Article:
Yes it’s true, I’m one of those who believe that Alcoholics Anonymous was and continues to be a gift from God, or if you prefer, our Creator. When a person learns about the history of AA, it would be foolishness to see all the key characters and near-misses as just pure chance. From Dr. Karl Jung to Henrietta Sieberling to John D. Rockefeller to Jack Alexander, the history of Alcoholics Anonymous was balanced on the thinnest of wires at many key moments and yet it all came together at a time in the world that was about to see the most horrendous murder and destruction up to that point with WWII. Estimates today are at around two million AA members throughout the world – has the time come when AA has saved about as many lives as what WWII destroyed? The answer here really isn’t all that important – we AA’s know that such speculations only bolster our already big egos and yet on an individual level, we know that our lives have been saved and that without The Steps and the Fellowship of this program, we too would surely have been destroyed by a living hell on earth. I can’t answer for anyone else, but for me, I know where the credit for my sobriety is due – a long chain of people before me who cried out to a God they may never have known or believed in and who somehow found the musty rooms of AA with its Twelve Steps, Twelve Traditions and Twelve Concepts at work. Let’s not think ourselves so intelligent, intuitive and creative to believe we were capable of saving so many lives, including our own.
And if we are honest with ourselves, do we too often take credit for the gift of running? We think it wise not to take such credit. To be blessed with the anatomies of our bodies – the multitude of bones, muscles, tendons, fascia, down to the very atoms of our hearts and to the unseen workings of the atmosphere through which we are able to move gracefully – are we so self-absorbed and full of ourselves to talk about how hard we trained, about our little victories in seconds and minutes in the face of the eternity of the stars and galaxies above us as we run?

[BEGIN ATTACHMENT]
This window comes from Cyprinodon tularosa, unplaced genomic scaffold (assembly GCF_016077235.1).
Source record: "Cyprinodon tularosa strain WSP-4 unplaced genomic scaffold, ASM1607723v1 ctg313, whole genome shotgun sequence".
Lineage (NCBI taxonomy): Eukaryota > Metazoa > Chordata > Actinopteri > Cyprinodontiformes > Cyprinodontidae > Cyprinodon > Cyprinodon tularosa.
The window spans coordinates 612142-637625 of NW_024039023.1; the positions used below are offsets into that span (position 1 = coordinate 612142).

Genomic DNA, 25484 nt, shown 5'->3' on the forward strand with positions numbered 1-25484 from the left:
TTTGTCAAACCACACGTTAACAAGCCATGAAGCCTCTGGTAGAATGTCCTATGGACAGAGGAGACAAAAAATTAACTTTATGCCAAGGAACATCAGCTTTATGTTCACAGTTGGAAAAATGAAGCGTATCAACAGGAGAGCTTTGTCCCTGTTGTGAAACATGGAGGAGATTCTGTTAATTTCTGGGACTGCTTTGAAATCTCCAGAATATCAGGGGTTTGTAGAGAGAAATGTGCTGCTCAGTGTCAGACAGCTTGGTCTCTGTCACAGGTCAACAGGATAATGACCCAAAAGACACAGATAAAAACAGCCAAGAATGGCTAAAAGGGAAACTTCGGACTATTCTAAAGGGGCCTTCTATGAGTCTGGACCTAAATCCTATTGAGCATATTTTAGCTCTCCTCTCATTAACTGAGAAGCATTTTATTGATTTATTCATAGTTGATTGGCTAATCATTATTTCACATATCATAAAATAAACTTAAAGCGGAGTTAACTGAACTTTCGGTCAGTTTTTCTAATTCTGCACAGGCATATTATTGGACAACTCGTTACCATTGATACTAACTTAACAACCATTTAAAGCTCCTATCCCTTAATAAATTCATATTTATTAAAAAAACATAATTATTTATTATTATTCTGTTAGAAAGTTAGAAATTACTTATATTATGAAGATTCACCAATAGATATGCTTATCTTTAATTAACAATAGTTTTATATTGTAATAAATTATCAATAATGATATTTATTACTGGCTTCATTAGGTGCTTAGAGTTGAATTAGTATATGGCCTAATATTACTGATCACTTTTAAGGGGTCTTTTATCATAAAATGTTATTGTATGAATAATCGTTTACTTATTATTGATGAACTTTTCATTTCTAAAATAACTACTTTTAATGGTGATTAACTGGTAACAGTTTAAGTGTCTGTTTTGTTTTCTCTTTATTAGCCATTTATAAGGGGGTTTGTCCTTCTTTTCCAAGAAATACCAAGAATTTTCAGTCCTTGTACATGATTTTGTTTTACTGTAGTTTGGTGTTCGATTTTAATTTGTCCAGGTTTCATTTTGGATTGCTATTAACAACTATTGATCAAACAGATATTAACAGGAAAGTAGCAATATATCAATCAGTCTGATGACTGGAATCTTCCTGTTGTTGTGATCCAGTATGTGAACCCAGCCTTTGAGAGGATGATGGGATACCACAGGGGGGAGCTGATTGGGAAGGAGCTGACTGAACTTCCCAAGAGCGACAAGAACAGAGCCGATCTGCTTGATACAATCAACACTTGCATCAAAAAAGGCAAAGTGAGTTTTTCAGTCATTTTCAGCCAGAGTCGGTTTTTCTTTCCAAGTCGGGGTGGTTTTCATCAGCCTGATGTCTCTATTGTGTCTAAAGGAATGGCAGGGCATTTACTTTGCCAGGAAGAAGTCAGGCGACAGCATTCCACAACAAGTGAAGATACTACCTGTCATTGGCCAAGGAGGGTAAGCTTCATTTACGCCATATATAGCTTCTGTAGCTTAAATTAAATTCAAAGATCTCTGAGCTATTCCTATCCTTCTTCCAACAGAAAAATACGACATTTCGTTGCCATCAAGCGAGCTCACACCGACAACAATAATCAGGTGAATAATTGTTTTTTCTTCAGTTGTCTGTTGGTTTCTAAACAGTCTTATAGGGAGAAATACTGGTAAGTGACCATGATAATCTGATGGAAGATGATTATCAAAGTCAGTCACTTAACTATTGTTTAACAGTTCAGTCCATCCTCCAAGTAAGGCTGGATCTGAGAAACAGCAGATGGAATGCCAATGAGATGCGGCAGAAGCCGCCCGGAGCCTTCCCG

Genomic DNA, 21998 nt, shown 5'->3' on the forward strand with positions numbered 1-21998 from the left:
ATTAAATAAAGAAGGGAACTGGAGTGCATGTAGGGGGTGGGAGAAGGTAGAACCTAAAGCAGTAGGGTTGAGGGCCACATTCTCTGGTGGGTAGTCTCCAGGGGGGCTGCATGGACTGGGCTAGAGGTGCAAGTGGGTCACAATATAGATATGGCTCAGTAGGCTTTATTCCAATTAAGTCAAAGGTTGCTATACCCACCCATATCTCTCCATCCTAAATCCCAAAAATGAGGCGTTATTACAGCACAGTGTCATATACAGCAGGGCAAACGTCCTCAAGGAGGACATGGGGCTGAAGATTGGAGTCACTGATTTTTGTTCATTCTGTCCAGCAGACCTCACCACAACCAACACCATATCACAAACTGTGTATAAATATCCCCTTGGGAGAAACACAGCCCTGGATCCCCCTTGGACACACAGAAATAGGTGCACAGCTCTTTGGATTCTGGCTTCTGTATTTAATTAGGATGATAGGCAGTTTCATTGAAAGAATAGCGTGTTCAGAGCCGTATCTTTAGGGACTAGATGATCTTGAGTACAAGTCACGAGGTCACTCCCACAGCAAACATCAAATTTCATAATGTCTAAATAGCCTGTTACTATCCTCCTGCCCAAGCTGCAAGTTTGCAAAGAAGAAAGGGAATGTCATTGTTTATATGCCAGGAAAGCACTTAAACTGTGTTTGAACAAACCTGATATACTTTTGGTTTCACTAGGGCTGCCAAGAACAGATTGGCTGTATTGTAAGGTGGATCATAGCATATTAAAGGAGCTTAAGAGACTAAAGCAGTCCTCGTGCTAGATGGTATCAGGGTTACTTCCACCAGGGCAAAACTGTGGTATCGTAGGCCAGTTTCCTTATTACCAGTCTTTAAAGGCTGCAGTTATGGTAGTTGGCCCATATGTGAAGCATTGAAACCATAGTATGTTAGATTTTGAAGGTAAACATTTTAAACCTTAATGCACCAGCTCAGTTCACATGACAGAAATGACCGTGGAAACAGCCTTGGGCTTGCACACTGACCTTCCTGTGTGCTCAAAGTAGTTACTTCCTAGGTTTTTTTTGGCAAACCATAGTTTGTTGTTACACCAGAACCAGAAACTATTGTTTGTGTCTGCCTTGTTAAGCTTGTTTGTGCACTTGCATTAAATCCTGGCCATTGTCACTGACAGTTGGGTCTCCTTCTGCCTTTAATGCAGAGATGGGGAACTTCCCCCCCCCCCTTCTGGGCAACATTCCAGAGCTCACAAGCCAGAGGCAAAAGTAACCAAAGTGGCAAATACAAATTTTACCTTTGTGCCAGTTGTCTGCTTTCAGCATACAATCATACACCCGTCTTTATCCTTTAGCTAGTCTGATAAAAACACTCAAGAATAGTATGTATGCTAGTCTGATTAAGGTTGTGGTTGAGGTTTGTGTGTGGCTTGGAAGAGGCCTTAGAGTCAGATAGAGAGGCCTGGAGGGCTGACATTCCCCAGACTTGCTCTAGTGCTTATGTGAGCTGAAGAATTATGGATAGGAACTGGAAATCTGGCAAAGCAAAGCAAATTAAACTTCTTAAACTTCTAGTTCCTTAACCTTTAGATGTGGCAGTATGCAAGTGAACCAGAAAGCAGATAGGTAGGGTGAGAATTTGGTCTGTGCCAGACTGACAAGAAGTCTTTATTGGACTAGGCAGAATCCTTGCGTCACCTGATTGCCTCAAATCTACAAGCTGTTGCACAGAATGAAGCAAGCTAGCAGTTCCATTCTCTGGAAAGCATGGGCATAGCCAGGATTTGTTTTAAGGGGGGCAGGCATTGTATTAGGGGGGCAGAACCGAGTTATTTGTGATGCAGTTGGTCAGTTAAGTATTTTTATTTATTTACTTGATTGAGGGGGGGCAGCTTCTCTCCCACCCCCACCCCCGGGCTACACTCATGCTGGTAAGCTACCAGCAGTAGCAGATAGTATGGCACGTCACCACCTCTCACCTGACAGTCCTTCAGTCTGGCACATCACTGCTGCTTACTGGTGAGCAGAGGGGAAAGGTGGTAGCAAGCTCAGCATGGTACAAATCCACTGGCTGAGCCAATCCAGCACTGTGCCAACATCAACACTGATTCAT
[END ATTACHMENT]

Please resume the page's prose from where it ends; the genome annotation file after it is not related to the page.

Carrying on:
The answer is of course, yes. Yes, I am that self-centered, I am that blind at times and I do not give credit where credit is due – not often enough. The next time I’m asked “how do you run that far and for that long?,” I hope that I smile and remember to talk about the Power that is with me on each and every run, every morning, every race. It’s the Power that I give thanks to as I wake in the morning and before I go to sleep, the One I try to bring to all my interactions during the day, the One I cried out to in desperation and never knew. I hope I remember to tell them about that loving Power in my footfalls and in my spirit, but I know that I will sometimes forget or be too self-conscious to always do so. Our Big Book says the following about our dependence on God:
“We never apologize to anyone for depending upon our Creator. We can laugh at those who think spirituality the way of weakness. Paradoxically, it is the way of strength. The verdict of the ages is that faith means courage. All men of faith have courage. They trust their God. We never apologize for God. Instead we let Him demonstrate, through us, what He can do. We ask Him to remove our fear and direct our attention to what He would have us be” (Alcoholics Anonymous, 68).
So if I forget to say it, this sobriety and this running I enjoy is undoubtedly a gift from the God of my understanding. Sometimes I am brought to tears when I remember it and meditate on it – I am so lucky and so loved that I have a chance at these even though I didn’t do anything to deserve such grace – and all I did was take the next Step to where it would lead. Sobriety and running led me back into the arms of a loving God I never really knew.
AA Grapevine Joke of the Week
New to the Site This Week:
A “synchrocast” with the other podcasters in the sport. We all weight in on the following question: “How To Make Your Race Day Perfect.” Check out the contributing podcasters for their take on it: East Coast Trail & Ultra Podcast, Heartland Running, Southeastern Trailrunner Podcast, Sugarstride Podcast, and Ten Junk Miles, Ultrarunner Podcast